Shining Wisdom

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Shining Wisdom
North American cover art by Hiroshi Kajiyama
Developer(s)Sonic! Software Planning
Director(s)Yasuhiro Taguchi
Producer(s)Hiroyuki Takahashi
Designer(s)Ayumu Shindo
Shuji Shimizu
Tatsuya Niikura
Programmer(s)Akiko Sato
P. E. Jareth Hein
Takeshi Nohara
Artist(s)Ayumu Shindo
Fumihide Aoki
Hiroto Nakashima
Writer(s)Hiroyuki Takahashi
Composer(s)Motoaki Takenouchi
Platform(s)Sega Saturn
Genre(s)Action role-playing

Shining Wisdom[a] is an action-adventure game developed by Sonic! Software Planning and published by Sega for the Sega Saturn. It was the last game in the Shining series to be developed for the Sega Genesis/Mega Drive, but was reworked for the Saturn late in development. Because of this, it is more typical of the Genesis library than the Saturn library in its basic approach, rendering characters and backgrounds exclusively in 2D (albeit at a higher resolution than would be possible on the Genesis) and utilizing mechanics which mostly follow the rules of a two-dimensional world. This approach was seen as dated by critics, and it was met with mixed reviews, with some seeing it as a decent holdover title due to its massive length.

While the Shining series has flitted across numerous sub-genres, Shining Wisdom remains the only game in the series to abandon the multi-character RPG format entirely. Players instead can control just one character, whose abilities cannot be increased, and gameplay focuses on solving puzzles and navigating the large game world. Though it stands apart from the rest of the series in terms of gameplay, Shining Wisdom is strongly tied into the story continuity of the previous entries, and is the last game in the series to follow the saga of the Devil Kings. In North America the game was localized and published by Working Designs.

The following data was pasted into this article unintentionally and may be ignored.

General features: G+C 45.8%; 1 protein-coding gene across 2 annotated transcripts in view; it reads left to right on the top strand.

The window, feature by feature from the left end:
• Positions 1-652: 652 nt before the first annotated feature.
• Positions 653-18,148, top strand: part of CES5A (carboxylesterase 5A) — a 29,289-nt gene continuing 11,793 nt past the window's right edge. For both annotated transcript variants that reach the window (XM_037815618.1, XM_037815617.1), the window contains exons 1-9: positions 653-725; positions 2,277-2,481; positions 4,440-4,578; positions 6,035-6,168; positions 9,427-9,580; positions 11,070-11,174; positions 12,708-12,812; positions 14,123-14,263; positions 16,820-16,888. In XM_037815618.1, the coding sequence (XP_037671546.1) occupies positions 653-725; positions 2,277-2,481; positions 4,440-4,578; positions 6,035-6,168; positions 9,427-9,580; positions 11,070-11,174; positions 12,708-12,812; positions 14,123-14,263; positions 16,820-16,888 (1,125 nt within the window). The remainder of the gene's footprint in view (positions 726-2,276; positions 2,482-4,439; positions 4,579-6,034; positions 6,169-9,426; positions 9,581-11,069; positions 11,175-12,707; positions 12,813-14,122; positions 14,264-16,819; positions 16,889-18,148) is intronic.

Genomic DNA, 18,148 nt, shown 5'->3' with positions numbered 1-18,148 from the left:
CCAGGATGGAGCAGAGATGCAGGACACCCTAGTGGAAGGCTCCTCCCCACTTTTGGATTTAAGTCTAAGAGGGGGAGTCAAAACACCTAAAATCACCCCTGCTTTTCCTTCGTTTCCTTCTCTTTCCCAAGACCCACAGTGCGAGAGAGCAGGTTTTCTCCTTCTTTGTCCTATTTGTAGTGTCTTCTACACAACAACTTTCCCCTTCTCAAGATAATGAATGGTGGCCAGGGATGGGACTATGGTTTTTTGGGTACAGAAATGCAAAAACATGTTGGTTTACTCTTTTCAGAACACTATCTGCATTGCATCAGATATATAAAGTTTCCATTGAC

Shining Wisdom differs from its predecessors in the Shining series in that it was the first to employ an action-adventure style of gameplay. Players control one character whose attacks rely on speed and skill, rather than controlling a group of characters who engage in turn-based combat sequences and increase their stats as the game progresses. The gameplay is similar to that of The Legend of Zelda series. Shining Wisdom has a unique system of attacks based on a combination of acquired items and "orbs." The graphics employ CGI-rendered sprites, and a top-down camera angle.

The game was part of a string of role playing games for the Sega Saturn, including Magic Knight Rayearth, Linkle Liver Story, and The Legend of Oasis.[1]


In the land of Odegan, orphaned squire Mars is employed at Odegan Castle on the strength of his father's great reputation. A series of lies and deceptions on his part unexpectedly places him as the foremost obstacle to the schemes of the dark elf wizard, Pazort. Pazort and his followers intend to destroy the world by summoning the Giant, Seeega (referred to as "the Dark Titan" in the North American translation), and to do so they first must use Princess Satera to get at an orb held by King Odegan. It is up to Mars to redeem his lies and failures by thwarting the mighty wizard's plans.[2]

Shining Wisdom takes place on the continent of Parmecia just a few years after Shining Force II, and is a sequel of sorts to that game. Sarah and Kazin, who were playable characters in Shining Force II, are roaming the continent in a hunt for Zeon's remaining henchmen. Pazort, the main villain of Shining Wisdom, is a former follower of Zeon, and Sarah and Kazin aid in the fight against him. There are also several references to the hero of Shining Force II, Bowie, though he does not actually appear anywhere in the game. A book even refers to the setting of Shining in the Darkness, Stormsong (referred to in English versions as "Thornwood").[3] Due to the various name changes and omissions of the North American translation, none of the above connections to the Shining series are apparent in the USA version of the game and they can only be seen in the Japanese and European versions.


Shining Wisdom was originally designed for the Mega Drive, and adapted for the Sega Saturn at the last minute, presumably in order to bolster the new system's library of games.[4] All the characters in the game were modeled using Softimage Creative Environment.[5] It was the last of Sega's Shining series of video games to be scored by Motoaki Takenouchi, the series's longest-running composer.